Roasted Red Pepper Ketchup

I was thrilled to get this month’s Can Jam assignment — tomatoes all the way, chosen by my buddy Julia — because I knew it would give me a chance to redeem my favorite condiment. Ketchup, ketchup, ketchup. I love ketchup. When I was a kid, I’d sometimes insist on eating a hot dog bun with just ketchup — no wieners, please. My father and I would squabble over having the ugly bottle at the dinner table. I still put ketchup on my scrambled eggs, to the complete horror of many breakfast companions.

This ketchup is so grown up that I can’t imagine anyone turning it away from the table or getting squeamish if I gently spoon some on my eggs. (Because, really, isn’t part of the problem with ketchup that whoopee-cushion sploosh it makes when you turn the bottle upside down and squeeze? We’ll have no more of that.) It’s Roasted Red Pepper Ketchup from the new book Put ’em Up! by Sherri Brooks Vinton. I love this recipe, and she’s graciously given me permission to share it with you here.

Have you seen Put ’em Up! yet? I am a total fussbudget about books of all kinds — especially books that want to tell me how to do something. This book is both beautiful and clear. Yeah, I’ve found a couple of typos, but still, I want to start on page one and work my way right through to the end. (I’m particularly interested in exploring her many techniques for drying stuff — fruits, veggies, flowers, herbs.) Stewart even remarked on the book’s cool design when he walked into the kitchen, and I can’t think of when he’s leaned over and paged through one of my preserving books before. He said, “This has a lot of interesting things in it that aren’t jam.” Ahem. I think that was a hint. But he’s right: mushroom confit, martini onions, cherry-walnut relish and, yes, ketchup!

My only added recommendation for the following recipe is that you roast your red peppers first. This gives them a chance to cool down so you can handle them and get the skins off when you need them. Instructions for roasting the peppers are at the bottom of this post.

Roasted Red Pepper Ketchup

Excerpted from Put ’em Up! by Sherri Brooks Vinton, with permission from Storey Publishing.
Makes about 4 cups

2 pounds tomatoes
2 pounds red bell peppers
1 medium onion, chopped
1 cup cider vinegar
1 cup brown sugar, lightly packed
1 tablespoon salt
2 garlic cloves, sliced
1 teaspoon ground allspice
1/2 teaspoon ground cinnamon
1/2 teaspoon ground cloves
1. Prepare an ice-water bath in a large bowl or clean sink.
2. Bring a large pot of water to a boil. Drop the tomatoes into the water, no more than 1 pound at a time, and return to a boil. Blanch for 1 minute.
3. Scoop the tomatoes out of the water with a spider or slotted spoon and plunge them into the ice-water bath. Continue blanching the tomatoes in batches. Remove from the ice bath and drain. Peel, core, and crush the tomatoes. [Blog author’s note: I’m including a link to a “spider” because I didn’t know what it was!]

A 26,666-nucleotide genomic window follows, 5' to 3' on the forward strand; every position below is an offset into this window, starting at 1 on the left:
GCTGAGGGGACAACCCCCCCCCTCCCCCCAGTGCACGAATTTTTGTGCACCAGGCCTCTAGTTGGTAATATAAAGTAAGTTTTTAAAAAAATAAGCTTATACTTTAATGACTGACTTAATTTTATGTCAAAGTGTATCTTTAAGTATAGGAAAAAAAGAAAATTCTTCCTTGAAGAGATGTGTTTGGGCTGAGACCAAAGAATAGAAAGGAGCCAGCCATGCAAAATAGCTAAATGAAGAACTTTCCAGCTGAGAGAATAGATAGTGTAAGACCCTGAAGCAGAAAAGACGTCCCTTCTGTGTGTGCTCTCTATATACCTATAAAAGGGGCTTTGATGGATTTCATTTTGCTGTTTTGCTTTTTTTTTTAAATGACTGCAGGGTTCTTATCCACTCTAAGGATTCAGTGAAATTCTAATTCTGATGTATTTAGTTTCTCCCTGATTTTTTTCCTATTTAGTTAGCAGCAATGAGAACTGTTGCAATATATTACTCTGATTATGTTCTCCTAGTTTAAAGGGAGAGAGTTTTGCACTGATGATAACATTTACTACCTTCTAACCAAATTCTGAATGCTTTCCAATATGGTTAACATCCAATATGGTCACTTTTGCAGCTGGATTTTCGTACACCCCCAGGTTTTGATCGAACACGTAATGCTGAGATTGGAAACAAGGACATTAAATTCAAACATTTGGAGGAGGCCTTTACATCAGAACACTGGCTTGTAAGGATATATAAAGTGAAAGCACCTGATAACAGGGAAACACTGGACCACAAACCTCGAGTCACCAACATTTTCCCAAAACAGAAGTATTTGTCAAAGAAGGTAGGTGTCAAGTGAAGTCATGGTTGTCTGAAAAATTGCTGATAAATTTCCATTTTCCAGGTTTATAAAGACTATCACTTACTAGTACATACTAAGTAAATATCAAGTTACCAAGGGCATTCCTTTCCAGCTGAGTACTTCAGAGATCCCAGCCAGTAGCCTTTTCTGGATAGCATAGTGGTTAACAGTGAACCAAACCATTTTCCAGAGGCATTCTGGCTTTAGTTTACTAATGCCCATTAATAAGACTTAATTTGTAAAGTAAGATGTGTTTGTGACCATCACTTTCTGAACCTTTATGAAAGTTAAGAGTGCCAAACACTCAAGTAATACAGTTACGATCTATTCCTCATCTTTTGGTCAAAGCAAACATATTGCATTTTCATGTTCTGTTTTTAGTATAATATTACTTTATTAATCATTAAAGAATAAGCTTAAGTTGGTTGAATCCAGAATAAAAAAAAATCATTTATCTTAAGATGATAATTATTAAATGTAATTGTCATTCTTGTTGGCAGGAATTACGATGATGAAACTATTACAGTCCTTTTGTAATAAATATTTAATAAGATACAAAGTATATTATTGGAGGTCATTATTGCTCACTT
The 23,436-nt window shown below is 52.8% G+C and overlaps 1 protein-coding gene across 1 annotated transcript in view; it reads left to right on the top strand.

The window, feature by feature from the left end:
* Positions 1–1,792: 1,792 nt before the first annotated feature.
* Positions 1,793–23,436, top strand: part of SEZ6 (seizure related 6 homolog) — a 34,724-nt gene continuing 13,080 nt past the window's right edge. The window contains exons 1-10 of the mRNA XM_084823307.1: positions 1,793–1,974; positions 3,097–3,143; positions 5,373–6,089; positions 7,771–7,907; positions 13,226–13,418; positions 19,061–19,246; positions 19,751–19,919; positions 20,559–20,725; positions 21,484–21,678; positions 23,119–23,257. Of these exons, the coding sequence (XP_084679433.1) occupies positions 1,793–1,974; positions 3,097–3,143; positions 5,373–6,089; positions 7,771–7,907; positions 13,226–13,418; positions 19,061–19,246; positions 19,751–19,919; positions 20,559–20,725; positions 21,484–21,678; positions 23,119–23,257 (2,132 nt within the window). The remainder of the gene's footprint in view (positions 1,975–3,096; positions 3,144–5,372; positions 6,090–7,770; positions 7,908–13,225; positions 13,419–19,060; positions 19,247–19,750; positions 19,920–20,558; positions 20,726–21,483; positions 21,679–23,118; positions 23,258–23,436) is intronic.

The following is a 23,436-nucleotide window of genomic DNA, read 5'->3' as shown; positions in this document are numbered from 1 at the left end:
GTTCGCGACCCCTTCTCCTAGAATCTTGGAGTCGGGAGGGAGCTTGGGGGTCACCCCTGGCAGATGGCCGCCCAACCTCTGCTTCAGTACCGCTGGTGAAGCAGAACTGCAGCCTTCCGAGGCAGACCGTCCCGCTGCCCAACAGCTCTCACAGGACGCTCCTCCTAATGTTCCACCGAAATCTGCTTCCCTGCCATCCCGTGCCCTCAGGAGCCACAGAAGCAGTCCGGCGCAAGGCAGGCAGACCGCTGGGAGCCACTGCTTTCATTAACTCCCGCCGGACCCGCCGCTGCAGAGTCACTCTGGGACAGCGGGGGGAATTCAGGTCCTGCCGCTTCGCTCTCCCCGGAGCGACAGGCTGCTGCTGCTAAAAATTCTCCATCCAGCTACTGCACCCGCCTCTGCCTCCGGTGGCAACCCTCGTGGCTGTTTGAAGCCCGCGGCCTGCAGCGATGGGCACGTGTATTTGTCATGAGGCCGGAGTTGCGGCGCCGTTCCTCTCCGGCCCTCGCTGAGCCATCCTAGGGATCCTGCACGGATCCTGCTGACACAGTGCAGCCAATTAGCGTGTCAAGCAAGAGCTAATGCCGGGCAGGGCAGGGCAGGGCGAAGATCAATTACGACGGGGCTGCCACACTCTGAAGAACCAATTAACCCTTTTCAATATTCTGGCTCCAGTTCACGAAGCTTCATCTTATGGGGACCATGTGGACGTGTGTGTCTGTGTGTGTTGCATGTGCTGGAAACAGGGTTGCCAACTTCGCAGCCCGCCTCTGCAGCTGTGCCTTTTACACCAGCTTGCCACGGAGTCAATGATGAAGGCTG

4. Char the bell peppers (as described below) and roughly chop.
5. Combine the tomato pulp, peppers, onion, vinegar, brown sugar, salt, garlic, allspice, cinnamon, and cloves in a large nonreactive saucepan and bring to a boil. Reduce the heat and simmer for about 10 minutes, until the onions are translucent. Remove from the heat and puree with a stick blender. (Be careful of the boiling mixture — hot things are hot.)
6. Return the puree to the heat and simmer over low heat until thickened, 1 1/2 to 2 hours. Remove from the heat.
Refrigerate: Ladle into bowls or jars. Cool, cover, and refrigerate for up to three weeks.
Can: Use the boiling-water method. Ladle into clean, hot 4-ounce or half-pint canning jars, leaving 1/4 inch of headspace. Release trapped air. Wipe the rims clean; center lids on the jars and screw on jar bands. Process for 15 minutes. Turn off heat, remove canner lid, and let jars rest in the water for 5 minutes. Remove jars and set aside for 24 hours. Check seals, then store in a cool, dark place for up to 1 year.

Thanks, Sherri!

And here are instructions for roasting those peppers . . .

Roasted Red Peppers (Oven Broiler Method)

Preheat your broiler. Wash and dry the peppers, then lightly coat them with a flavorless oil, like canola or grapeseed. (I used sunflower oil, spraying it on with a Misto oil sprayer.) Place the peppers about 4 inches underneath the heating element, either directly on the oven rack or on a sheet of tin foil. Let the peppers blacken in spots. Turn them as needed to roast all surfaces.

Remove the peppers from the oven and drop them into a heatproof bowl. Cover the bowl with a big plate for 5 minutes. (Don’t leave them covered any longer or they’ll get too soft.) Let the peppers cool until you can comfortably handle them. Remove the skins, seeds, and stems, and use the peppers as called for in your recipe.

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  • Reply Cyn August 19, 2010 at 1:11 am

    What a great book. I'm excited by the drying and freezing that's included in it.

    I cannot wait to try this ketchup! And I'm gonna put it on my eggs in your honor.

  • Reply kaela August 19, 2010 at 1:22 am

    Ooooh, I've so wanted to try this one. Red peppers haven't quite made an appearance here in the Great Northeast; even with this summer's crazy sunshine, they probably won't hit markets in abundance for another week or two.

    And I, too, am an afficianado of ketchup on eggs; ketchup WITH Tabasco, red AND green varieties if at all possible. That'll wake you up in the morning!

  • Reply Julia August 19, 2010 at 2:12 am